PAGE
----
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Men’s Health Month is a time to discuss mental health

Men are less likely to seek mental health services for a variety of reasons.

In the United States, men account for 80% of suicide deaths and die by overdoses two to three times greater than women, according to the National Institutes of Health. While mental illness and substance use affect all genders, men are less likely to seek mental health services for a variety of reasons.

One factor leading to the disparity between men and women is societal norms that amplify the misconception that men experiencing mental health illness are considered weak, broken, and inadequate.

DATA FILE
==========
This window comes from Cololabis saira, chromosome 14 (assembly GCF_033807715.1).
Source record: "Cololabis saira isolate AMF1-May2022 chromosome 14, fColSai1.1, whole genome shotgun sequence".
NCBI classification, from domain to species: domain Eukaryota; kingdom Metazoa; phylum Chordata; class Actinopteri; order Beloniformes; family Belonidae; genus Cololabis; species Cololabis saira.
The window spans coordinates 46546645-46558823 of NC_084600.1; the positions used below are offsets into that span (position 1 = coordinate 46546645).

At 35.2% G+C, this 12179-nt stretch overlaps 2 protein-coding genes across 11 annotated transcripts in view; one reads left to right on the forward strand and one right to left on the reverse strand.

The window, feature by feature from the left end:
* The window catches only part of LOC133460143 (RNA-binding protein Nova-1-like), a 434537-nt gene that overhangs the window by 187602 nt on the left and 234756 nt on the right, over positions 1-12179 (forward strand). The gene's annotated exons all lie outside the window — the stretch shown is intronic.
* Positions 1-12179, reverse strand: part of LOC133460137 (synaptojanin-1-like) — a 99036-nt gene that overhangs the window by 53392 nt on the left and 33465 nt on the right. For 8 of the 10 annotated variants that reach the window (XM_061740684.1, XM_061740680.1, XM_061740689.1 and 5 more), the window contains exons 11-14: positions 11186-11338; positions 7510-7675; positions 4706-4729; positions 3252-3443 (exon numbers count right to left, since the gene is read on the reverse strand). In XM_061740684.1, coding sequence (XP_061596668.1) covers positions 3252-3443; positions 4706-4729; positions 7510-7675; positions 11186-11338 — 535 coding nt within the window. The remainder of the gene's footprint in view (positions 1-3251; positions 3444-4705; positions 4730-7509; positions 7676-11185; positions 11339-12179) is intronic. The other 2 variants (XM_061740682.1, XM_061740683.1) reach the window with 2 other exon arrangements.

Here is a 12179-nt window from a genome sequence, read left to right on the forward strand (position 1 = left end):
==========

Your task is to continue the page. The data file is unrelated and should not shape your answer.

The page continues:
We can work collectively to erase the stigma associated with seeking professional help by encouraging men to speak openly about where they are struggling and reinforcing that entering treatment takes strength and courage.

“When we can’t find the words to express how we feel, our emotions often manifest in ways that are harmful to our health and our overall wellbeing,” said Dr. Raymond Garcia, Vice President of Medical Services at Rosecrance. “We can help men find those words by encouraging them to talk about what they’re experiencing and by reinforcing the idea that taking care of their mental health is anything but weak – it is a strength.”

As a leader in mental health and substance use disorder treatment, Rosecrance offers individualized treatment across a full continuum of care.

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